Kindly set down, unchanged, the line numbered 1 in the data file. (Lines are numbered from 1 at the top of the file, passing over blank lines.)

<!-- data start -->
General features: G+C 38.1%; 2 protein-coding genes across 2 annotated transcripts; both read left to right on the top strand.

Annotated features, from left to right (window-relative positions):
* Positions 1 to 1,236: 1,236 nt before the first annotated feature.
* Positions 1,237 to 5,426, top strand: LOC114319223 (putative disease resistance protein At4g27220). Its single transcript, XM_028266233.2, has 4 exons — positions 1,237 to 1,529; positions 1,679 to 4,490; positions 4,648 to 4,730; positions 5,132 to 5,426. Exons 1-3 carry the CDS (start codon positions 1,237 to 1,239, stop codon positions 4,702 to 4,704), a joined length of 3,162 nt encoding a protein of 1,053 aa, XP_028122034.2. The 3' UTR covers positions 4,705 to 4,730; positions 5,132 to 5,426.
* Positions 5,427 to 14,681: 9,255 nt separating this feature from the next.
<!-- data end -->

General features: G+C 38.1%; 2 protein-coding genes across 2 annotated transcripts; both read left to right on the top strand.